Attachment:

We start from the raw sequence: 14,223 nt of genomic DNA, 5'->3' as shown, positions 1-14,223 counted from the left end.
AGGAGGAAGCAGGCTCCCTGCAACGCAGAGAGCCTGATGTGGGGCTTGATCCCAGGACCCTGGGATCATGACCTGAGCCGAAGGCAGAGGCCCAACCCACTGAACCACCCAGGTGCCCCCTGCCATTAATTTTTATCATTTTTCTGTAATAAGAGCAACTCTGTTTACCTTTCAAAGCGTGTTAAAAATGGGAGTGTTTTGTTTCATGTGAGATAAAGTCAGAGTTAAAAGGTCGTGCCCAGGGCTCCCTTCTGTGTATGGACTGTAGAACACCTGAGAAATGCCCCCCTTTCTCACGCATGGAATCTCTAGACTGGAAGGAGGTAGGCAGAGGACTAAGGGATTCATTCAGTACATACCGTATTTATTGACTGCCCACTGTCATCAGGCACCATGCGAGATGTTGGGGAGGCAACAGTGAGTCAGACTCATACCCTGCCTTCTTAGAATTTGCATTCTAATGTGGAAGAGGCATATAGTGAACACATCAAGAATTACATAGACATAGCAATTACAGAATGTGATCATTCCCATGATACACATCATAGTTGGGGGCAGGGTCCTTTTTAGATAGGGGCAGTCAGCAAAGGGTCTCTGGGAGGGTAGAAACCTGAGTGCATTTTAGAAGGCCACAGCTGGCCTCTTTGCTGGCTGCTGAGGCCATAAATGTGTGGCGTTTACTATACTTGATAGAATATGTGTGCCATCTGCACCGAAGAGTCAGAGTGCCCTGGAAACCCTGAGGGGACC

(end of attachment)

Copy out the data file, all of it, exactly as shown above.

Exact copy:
We start from the raw sequence: 14,223 nt of genomic DNA, 5'->3' as shown, positions 1-14,223 counted from the left end.
AGGAGGAAGCAGGCTCCCTGCAACGCAGAGAGCCTGATGTGGGGCTTGATCCCAGGACCCTGGGATCATGACCTGAGCCGAAGGCAGAGGCCCAACCCACTGAACCACCCAGGTGCCCCCTGCCATTAATTTTTATCATTTTTCTGTAATAAGAGCAACTCTGTTTACCTTTCAAAGCGTGTTAAAAATGGGAGTGTTTTGTTTCATGTGAGATAAAGTCAGAGTTAAAAGGTCGTGCCCAGGGCTCCCTTCTGTGTATGGACTGTAGAACACCTGAGAAATGCCCCCCTTTCTCACGCATGGAATCTCTAGACTGGAAGGAGGTAGGCAGAGGACTAAGGGATTCATTCAGTACATACCGTATTTATTGACTGCCCACTGTCATCAGGCACCATGCGAGATGTTGGGGAGGCAACAGTGAGTCAGACTCATACCCTGCCTTCTTAGAATTTGCATTCTAATGTGGAAGAGGCATATAGTGAACACATCAAGAATTACATAGACATAGCAATTACAGAATGTGATCATTCCCATGATACACATCATAGTTGGGGGCAGGGTCCTTTTTAGATAGGGGCAGTCAGCAAAGGGTCTCTGGGAGGGTAGAAACCTGAGTGCATTTTAGAAGGCCACAGCTGGCCTCTTTGCTGGCTGCTGAGGCCATAAATGTGTGGCGTTTACTATACTTGATAGAATATGTGTGCCATCTGCACCGAAGAGTCAGAGTGCCCTGGAAACCCTGAGGGGACC